Spanish scientist who flourished in the time of 1599-1616. Highlighted by his studies in mathematics, nautical and engineering.
He was Professor at the Madrid Academy of math, participated in numerous scientific committees and handwritten left a number of works of mathematics, nautical and engineering, much of which are preserved in the National Library of Madrid. By Royal command, he translated into Spanish the first six books of Euclid's geometry. He wrote a treatise of the Charter of motion sickness, other on "constant North-East and noroestear needle", two astronomical observation-related texts, as well as a Castilian translation of art atque ratione navigandi by Pedro Nunes, author who exerted a great influence on Cedillo. On the other hand, was the author of a treatise on the form of "set water on the cauzas and canchiles or Mills, fountains and banks", which presents an instrument of his invention, called corobates, "which is known and examined, given two or three or more points on the surface of the Earth, which of them is more deviated or closer to the Center". He also invented the trinormo, device for measuring inclinations, heights and distances, whose construction and applications "for engineers and surveyors, sailors, architects and gunners' described in another handwritten text.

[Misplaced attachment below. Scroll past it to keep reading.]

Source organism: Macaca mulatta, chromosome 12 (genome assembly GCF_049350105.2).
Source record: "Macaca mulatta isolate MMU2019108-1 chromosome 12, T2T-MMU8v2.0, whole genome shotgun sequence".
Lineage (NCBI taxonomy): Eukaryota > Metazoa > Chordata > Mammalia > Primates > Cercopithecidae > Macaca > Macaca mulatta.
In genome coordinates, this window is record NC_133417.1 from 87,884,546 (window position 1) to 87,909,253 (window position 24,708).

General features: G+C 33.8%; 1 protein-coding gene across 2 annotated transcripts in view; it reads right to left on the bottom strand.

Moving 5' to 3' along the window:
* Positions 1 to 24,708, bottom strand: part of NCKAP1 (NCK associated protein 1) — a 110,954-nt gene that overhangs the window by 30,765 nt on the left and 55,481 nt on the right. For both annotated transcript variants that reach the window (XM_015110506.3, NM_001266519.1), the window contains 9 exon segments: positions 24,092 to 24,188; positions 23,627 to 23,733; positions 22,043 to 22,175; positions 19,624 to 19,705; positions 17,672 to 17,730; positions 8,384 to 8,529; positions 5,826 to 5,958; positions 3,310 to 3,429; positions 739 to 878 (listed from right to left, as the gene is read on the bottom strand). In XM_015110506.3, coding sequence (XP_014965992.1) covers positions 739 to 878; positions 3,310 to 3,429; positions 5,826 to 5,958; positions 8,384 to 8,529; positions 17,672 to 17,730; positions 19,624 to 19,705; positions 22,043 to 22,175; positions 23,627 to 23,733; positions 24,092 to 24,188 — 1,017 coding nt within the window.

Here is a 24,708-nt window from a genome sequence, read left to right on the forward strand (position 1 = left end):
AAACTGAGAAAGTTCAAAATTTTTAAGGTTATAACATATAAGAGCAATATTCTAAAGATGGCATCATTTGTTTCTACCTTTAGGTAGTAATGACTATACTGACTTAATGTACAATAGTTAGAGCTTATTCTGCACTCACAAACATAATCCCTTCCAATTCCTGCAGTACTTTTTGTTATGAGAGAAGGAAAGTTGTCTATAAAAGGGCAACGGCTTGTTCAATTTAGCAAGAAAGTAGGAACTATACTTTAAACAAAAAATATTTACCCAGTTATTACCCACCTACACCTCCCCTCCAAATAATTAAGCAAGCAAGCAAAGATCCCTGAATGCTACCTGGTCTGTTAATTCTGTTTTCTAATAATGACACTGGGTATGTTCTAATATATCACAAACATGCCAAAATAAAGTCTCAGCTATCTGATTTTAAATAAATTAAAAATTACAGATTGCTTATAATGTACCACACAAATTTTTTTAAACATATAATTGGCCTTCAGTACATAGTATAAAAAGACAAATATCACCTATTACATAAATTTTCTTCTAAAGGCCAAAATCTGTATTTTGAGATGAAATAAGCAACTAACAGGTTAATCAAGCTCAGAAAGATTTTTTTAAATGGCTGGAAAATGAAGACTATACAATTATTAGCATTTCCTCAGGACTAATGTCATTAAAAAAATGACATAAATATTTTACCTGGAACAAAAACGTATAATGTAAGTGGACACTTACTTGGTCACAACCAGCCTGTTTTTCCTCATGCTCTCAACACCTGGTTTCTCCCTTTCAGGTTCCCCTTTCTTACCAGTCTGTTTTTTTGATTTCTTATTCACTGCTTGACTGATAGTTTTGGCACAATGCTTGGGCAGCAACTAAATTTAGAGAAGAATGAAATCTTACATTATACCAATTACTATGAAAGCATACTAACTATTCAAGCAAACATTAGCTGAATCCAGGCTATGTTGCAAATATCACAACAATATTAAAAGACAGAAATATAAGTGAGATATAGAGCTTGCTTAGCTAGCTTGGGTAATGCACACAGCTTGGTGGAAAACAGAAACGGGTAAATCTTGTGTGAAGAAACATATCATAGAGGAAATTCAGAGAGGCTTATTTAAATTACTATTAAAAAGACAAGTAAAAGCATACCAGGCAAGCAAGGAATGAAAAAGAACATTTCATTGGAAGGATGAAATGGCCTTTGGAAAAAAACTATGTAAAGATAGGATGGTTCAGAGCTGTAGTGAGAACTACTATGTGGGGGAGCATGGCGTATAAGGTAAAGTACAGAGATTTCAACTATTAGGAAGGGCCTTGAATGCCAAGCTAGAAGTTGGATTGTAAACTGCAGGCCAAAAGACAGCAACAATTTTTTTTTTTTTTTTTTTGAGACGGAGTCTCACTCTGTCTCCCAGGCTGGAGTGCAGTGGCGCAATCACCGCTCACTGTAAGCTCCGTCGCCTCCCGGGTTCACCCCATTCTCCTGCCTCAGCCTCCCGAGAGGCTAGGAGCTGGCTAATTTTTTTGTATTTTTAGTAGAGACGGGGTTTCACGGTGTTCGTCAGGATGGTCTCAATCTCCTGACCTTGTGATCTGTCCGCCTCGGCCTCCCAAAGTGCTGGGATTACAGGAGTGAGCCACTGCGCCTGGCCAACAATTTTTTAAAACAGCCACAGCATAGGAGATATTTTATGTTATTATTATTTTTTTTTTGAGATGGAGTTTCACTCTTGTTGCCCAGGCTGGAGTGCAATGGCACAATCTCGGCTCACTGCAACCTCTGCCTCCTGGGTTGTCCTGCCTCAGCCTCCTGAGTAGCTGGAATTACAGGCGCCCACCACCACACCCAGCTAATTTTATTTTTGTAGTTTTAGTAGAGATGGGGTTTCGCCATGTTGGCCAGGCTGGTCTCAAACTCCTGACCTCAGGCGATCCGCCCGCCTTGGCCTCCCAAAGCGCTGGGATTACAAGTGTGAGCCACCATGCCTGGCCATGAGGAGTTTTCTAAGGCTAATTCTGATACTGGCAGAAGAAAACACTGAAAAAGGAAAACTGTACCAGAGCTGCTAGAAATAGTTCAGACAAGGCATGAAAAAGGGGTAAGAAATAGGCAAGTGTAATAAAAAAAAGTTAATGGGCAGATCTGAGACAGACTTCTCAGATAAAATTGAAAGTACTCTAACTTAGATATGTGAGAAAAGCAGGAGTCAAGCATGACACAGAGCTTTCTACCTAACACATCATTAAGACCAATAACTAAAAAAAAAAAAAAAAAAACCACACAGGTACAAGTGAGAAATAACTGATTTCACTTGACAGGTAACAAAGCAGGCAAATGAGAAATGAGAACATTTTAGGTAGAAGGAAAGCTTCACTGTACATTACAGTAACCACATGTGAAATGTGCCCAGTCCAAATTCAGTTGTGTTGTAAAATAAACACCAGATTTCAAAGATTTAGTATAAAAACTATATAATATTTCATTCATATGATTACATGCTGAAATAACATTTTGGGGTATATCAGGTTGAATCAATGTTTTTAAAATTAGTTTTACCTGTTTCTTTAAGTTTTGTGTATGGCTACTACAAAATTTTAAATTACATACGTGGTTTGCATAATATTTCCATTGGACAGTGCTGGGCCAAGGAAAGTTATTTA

The relationship of the manuscripts of Cedillo which are preserved in the National Library of Madrid in the Repertoire of Picatoste.
FERNÁNDEZ DE NAVARRETE, M.: Maritime library Spanish. Madrid, widow of Calero, 1851. Vol. II, pp. 203-204.PICAPOSTE Rodríguez, f.: notes for a Spanish scientific library of the 16th century. Madrid, Tello, 1891, p. 42-44.